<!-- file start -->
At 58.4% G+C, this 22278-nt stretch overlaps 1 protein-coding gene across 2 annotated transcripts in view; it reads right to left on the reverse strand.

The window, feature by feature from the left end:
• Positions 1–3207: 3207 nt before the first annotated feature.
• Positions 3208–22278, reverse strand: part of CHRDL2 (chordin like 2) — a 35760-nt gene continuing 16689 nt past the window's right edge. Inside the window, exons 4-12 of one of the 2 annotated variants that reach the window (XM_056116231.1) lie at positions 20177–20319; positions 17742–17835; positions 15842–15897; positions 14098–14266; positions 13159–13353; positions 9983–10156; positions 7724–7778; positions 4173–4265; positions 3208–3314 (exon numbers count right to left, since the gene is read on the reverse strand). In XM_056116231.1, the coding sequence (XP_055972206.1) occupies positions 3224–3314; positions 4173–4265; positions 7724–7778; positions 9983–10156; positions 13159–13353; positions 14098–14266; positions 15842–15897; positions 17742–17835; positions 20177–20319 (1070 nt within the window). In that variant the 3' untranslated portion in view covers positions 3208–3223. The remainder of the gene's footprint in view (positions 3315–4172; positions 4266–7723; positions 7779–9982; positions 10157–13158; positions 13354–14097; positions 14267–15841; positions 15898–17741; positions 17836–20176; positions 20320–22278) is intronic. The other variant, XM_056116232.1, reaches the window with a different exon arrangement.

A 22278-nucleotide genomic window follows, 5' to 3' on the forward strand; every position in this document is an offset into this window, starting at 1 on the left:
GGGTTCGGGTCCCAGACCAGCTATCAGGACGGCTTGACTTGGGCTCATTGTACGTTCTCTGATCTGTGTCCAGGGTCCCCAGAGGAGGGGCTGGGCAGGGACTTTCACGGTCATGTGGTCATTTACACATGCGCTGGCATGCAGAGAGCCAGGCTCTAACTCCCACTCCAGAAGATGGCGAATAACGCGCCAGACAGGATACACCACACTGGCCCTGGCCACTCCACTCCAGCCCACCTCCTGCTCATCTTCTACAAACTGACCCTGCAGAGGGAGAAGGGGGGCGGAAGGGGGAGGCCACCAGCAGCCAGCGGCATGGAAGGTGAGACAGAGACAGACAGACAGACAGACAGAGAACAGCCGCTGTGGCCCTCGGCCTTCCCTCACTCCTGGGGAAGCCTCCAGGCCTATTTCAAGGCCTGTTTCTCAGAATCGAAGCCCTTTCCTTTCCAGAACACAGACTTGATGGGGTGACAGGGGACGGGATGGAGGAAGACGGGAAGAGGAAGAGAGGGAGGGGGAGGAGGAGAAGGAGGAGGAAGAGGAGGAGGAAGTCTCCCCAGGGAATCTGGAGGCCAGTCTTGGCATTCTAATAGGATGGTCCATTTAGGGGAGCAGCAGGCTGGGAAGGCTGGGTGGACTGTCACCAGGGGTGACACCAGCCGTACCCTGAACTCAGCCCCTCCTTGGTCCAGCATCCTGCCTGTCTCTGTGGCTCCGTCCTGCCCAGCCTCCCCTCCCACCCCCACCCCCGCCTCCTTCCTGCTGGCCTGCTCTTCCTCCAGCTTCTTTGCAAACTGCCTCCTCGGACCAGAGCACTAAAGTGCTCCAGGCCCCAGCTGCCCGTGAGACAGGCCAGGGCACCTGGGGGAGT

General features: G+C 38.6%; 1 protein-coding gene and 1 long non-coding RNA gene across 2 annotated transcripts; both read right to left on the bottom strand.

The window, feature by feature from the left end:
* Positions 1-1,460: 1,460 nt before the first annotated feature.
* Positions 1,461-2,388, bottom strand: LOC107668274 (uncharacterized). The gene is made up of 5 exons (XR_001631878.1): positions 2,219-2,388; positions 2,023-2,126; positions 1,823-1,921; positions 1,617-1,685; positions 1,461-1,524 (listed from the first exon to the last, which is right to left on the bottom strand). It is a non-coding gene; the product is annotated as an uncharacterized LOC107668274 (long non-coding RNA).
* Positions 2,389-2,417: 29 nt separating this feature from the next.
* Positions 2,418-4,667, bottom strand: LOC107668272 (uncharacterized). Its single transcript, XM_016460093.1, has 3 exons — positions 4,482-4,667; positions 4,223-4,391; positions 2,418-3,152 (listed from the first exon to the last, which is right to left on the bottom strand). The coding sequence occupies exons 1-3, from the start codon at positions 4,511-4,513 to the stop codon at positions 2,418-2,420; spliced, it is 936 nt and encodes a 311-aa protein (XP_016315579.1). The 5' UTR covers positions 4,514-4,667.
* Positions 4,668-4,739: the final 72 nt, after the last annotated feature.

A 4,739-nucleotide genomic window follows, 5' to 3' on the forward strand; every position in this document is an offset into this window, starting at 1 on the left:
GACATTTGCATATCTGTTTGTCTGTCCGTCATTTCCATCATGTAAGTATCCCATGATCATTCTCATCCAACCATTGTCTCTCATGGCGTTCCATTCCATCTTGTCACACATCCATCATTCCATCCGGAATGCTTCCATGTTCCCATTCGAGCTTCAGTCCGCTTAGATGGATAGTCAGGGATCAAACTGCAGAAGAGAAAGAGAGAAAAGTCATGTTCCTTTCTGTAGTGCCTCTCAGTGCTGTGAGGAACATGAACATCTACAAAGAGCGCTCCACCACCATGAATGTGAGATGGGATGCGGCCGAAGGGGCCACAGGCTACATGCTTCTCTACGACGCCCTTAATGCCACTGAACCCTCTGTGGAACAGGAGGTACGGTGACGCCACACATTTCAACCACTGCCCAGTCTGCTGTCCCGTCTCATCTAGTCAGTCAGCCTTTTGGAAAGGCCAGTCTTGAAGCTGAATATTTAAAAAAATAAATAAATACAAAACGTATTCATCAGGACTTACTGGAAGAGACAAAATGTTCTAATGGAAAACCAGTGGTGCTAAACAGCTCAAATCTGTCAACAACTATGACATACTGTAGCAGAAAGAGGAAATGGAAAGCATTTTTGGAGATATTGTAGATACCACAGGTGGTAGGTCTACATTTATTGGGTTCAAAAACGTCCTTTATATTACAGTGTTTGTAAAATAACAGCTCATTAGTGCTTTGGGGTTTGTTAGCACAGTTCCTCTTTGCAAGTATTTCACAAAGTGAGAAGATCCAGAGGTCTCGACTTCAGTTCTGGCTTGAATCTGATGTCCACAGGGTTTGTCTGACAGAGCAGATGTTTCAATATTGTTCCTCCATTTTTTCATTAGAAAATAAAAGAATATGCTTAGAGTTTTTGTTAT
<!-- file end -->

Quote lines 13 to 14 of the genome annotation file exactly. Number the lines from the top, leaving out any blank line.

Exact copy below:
* Positions 4,668-4,739: the final 72 nt, after the last annotated feature.

A 4,739-nucleotide genomic window follows, 5' to 3' on the forward strand; every position in this document is an offset into this window, starting at 1 on the left: